SP: The BiTE is a really interesting molecule. This is not your traditional Y-shaped molecule. What the BiTEs do is, first of all, they’re very small compared to a regular antibody. It’s literally two, they’re called single-chain variable fragments, that are bound together. Actually, it’s not considered asymmetric, but you can think of it as one side binds a T cell, CD3, the other side binds a tumour antigen like CD19. Blincyto, or blinatumomab, that’s your traditional FDA-approved molecule, it’s a bispecific T-cell engager, there is a huge space just for those. Some people think of bispecifics but they only think of that space, CD3, and then CD19 or some molecule. The BiTEs are, like I just mentioned, they’re very small, and they bring cells together, so they’re T-cell engagers, they get the cells very close to each other, the T cells to the cancer, the cytotoxic T cells, and that helps develop a synapse and allows that to overcome cancer’s evasion of the immune system. The ceruminous T cells then get inside the cancer because these BiTEs bring them in there, and that causes killing of cancerous cells. BiTEs are designed to target tumour-associated antigens like CD19, but also CD33, DLL, FLT3 ligand, MUC17, prostate cancer antigen like PSMA, and other ones, like claudin 18.2 in gastric cancer.

There are a variety of antigens that can be targeted, a variety of shapes you can develop from these BiTEs. They can be very tiny to very large, depending on how long you want them to last. For instance, blinatumomab, that is Blincyto, has a very short half-life because it’s a small molecule, it doesn’t have the Fc fragment, and therefore it’s continuously infused, so that’s a down, a caveat, to that. There are other BiTEs out there that have an Fc portion added on to allow it to have a longer half-life, so, again, different types of structures, similar ideas. This is probably one of the biggest markets right now, is the BiTEs. They tend to be pretty easy to make, to develop. You can make a BiTE pretty much to anything. If you have an antibody, you can make a BiTE. Quickly to make, relatively small, so they can penetrate solid tumours better. That’s one of the advantages of these. They can activate any T cell, so it’s off the shelf, you can give it to anybody, there is no MHC restriction here. That’s a quick summary of that, about BiTEs.

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Could you elaborate on activating T cells, released cytokines and the production of additional perforin and granzymes? I personally feel BiTEs are fascinating and the versatility is phenomenal, and I’d like to get to some more of the different cancers such as multiple myeloma, ALL and AML [acute myeloid leukaemia], and why we can attack all those, whether we’re using BCMA [B-cell maturation antigen], CD19 or CD33, as well as FLT3 and DLL3. Could you discuss some of those nuances and what you’re most excited about across all those targets?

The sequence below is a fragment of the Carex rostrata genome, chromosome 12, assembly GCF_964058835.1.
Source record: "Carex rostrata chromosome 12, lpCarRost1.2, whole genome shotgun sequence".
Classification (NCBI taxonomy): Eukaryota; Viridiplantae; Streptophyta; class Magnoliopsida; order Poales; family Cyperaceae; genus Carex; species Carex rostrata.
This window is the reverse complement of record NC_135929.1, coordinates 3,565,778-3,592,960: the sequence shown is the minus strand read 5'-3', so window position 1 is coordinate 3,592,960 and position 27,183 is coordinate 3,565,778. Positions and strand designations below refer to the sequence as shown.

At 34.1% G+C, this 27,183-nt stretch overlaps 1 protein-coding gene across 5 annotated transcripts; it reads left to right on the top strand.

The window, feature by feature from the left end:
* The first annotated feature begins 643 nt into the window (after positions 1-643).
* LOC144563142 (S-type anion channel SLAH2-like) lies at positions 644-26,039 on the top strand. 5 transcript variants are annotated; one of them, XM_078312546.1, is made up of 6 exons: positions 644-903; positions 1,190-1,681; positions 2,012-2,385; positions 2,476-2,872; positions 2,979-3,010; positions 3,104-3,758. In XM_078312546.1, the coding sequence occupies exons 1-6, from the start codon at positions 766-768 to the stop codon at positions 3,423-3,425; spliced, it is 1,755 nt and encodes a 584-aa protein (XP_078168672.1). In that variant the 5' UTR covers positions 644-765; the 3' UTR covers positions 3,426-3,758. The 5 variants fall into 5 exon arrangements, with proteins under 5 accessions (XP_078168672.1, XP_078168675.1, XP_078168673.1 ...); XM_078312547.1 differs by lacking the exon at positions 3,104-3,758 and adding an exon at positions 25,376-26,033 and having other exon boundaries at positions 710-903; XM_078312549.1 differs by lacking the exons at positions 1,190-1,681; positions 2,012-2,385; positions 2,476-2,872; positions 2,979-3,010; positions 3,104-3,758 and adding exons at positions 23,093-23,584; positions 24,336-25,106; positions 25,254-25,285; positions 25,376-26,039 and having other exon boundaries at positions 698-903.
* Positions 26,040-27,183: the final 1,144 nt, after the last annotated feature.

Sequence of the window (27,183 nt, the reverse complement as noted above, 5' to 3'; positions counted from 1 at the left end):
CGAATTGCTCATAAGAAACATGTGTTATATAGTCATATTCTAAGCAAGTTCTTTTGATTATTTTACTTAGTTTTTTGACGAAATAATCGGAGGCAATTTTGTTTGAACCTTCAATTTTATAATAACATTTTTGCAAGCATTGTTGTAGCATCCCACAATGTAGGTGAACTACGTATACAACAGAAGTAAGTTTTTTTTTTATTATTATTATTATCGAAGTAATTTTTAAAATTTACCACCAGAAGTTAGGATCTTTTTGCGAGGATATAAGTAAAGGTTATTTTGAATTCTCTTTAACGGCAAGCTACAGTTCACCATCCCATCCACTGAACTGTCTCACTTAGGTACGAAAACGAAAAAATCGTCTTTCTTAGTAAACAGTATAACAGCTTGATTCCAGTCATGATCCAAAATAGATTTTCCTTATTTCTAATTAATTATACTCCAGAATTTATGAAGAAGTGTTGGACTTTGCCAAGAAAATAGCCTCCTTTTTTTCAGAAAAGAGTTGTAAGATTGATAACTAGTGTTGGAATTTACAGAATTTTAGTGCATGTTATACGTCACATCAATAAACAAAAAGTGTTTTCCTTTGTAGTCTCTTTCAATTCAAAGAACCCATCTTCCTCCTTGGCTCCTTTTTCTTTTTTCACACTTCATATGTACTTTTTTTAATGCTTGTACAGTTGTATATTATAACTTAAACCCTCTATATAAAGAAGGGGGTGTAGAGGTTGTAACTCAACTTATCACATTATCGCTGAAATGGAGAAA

SP: The BiTE is interesting because, again, it binds CD3, which is on the T cell, and then the other part, either CD19 or any antigen you just mentioned, so it’s literally a molecule that bridges the T cell to whatever that antigen is that happens to be on the cancer. The CD3, you might ask, “Why CD3? What is that going to do?” CD3 is part of the T-cell receptor, like the on switch, and so when you stimulate it with an antibody, this is not a blocking antibody, this is actually a stimulating, agonistic antibody, it stimulates the CD3 and that onswitch turns the T cell on, and when that happens, the T cell will then produce these granzymes and perforin that we just talked about. Those are the killing mechanisms of the T cell. That’s what literally punches holes in the cancerous cell. The reason you want to have the BiTE is because it’s very tiny and you need to get that T cell right next to the cancer. That’s one reason why a BiTE is so small, that’s why it’s designed like that, because it’s bringing that T cell right up against the cancer cell. It activates it, the T cell then releases the granzymes and perforin. Think of perforation, it’s literally perforating the cancerous cell. The granzymes go in and then kill the cancerous cell. Again, that’s the idealistic mechanism. These BiTEs are so versatile you can choose many antigens.